During the past school year, almost two million Syrian children aged 6–15 dropped out of school because of conflict and displacement. Despite efforts to provide Syrian children with uninterrupted learning, education remains the most underfunded sector of the response.
NEW YORK, United States of America, 24 September 2013 – A roundtable discussion on the educational needs of Syrian refugee children in Lebanon is among events on the agenda of United Nations Special Envoy for Global Education, and former Prime Minister of the United Kingdom of Great Britain and Northern Ireland, Gordon Brown, during the 68th session of the United Nations General Assembly. Mr. Brown’s role as Special Envoy includes garnering support for Secretary-General Ban Ki-moon’s Global Education First Initiative, which strives to achieve quality education for all children.
Funding desperately needed to increase learning opportunities for children
AMMAN, 6 September 2013-Since last school year, almost two million Syrian children have dropped out of school, nearly 40 per cent of all pupils registered in grades 1 to 9. One million Syrian children are now refugees and helping them back to school is proving challenging.
“For a country that was close to achieving universal primary education before the conflict started, the numbers are staggering” said Maria Calivis, UNICEF Regional Director for the Middle East and North Africa.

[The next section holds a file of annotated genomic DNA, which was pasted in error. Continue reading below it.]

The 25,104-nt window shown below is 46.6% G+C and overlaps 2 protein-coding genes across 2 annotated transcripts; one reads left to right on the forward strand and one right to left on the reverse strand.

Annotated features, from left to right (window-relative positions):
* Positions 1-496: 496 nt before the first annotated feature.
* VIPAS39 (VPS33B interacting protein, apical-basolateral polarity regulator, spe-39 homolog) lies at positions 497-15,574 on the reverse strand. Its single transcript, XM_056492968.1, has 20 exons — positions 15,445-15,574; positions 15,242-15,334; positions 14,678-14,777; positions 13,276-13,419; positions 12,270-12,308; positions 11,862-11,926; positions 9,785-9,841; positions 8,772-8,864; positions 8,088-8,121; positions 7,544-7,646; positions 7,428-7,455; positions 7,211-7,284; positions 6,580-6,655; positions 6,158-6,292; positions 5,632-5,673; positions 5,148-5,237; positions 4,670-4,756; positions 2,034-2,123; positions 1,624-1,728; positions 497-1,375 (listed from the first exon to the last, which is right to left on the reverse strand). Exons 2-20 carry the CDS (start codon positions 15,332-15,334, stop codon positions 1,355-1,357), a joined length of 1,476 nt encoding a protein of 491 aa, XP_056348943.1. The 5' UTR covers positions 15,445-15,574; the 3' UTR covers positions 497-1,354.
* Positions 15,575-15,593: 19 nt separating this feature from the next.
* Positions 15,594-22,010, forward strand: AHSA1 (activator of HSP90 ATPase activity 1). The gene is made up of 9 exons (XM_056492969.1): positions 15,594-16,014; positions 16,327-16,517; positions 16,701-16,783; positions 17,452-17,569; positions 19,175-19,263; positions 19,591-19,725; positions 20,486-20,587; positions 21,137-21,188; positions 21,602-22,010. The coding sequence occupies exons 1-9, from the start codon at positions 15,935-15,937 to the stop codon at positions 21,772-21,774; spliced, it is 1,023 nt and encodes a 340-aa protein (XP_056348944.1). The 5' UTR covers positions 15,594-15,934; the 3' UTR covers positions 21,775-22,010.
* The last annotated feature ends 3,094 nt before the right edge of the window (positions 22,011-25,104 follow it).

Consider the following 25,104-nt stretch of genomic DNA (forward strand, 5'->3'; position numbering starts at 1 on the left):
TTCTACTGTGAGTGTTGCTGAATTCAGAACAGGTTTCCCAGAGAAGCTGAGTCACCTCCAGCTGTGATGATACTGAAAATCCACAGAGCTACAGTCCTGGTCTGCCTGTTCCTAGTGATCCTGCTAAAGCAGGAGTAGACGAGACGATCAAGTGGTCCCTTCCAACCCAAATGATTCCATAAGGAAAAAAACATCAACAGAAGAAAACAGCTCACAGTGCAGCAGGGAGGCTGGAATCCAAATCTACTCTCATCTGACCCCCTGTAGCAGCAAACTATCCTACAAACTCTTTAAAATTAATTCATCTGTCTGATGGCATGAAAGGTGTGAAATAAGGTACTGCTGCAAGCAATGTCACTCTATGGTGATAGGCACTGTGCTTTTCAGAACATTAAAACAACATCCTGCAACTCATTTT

Six months after Typhoon Bopha took more than 1,000 lives and displaced more than a million people, teaching and learning are starting up again in elementary schools across affected parts of the Philippines.
NEW BATAAN, Philippines, 13 May 2013 – Glenn Larabez can’t wait to go back to school. The 8-year-old usually attends second grade in his village in New Bataan in the province of Compostela Valley. As he speaks about the typhoon that destroyed his family’s home and stole away his pet bird, Alimokon, his voice becomes quiet, matching his tiny frame.
KATHMANDU, Nepal, 16 May 2012 – Participants from five countries and various ministries and international NGOs gathered in Nepal last week to learn about the ‘Schools as Zones of Peace’ (SZOP) programme.
NEW YORK, USA, 31 January 2012 – In 2011, UNICEF commissioned research to investigate the role of education in peacebuilding in post-conflict contexts. The resulting report, entitled The Role of Education in Peacebuilding: A synthesis report of findings from Lebanon, Nepal and Sierra Leone, is part of a knowledge generation study within the Back on Track programme on Education in Emergencies and Post-Crisis Transition. Back on Track is a five-year partnership between UNICEF, the Government of the Netherlands and the European Commission.